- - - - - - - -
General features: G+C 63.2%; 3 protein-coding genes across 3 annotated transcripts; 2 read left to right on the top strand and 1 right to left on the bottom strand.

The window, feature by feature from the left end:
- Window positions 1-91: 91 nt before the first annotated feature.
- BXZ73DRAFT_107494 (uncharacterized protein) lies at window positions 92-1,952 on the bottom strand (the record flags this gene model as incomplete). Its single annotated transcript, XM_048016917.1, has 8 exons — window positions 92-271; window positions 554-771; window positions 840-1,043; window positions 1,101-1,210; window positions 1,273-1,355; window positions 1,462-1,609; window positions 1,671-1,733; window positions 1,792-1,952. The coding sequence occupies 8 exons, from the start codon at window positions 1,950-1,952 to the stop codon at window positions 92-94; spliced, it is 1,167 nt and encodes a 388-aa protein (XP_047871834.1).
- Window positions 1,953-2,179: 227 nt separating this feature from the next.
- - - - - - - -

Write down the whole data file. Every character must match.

General features: G+C 63.2%; 3 protein-coding genes across 3 annotated transcripts; 2 read left to right on the top strand and 1 right to left on the bottom strand.

The window, feature by feature from the left end:
- Window positions 1-91: 91 nt before the first annotated feature.
- BXZ73DRAFT_107494 (uncharacterized protein) lies at window positions 92-1,952 on the bottom strand (the record flags this gene model as incomplete). Its single annotated transcript, XM_048016917.1, has 8 exons — window positions 92-271; window positions 554-771; window positions 840-1,043; window positions 1,101-1,210; window positions 1,273-1,355; window positions 1,462-1,609; window positions 1,671-1,733; window positions 1,792-1,952. The coding sequence occupies 8 exons, from the start codon at window positions 1,950-1,952 to the stop codon at window positions 92-94; spliced, it is 1,167 nt and encodes a 388-aa protein (XP_047871834.1).
- Window positions 1,953-2,179: 227 nt separating this feature from the next.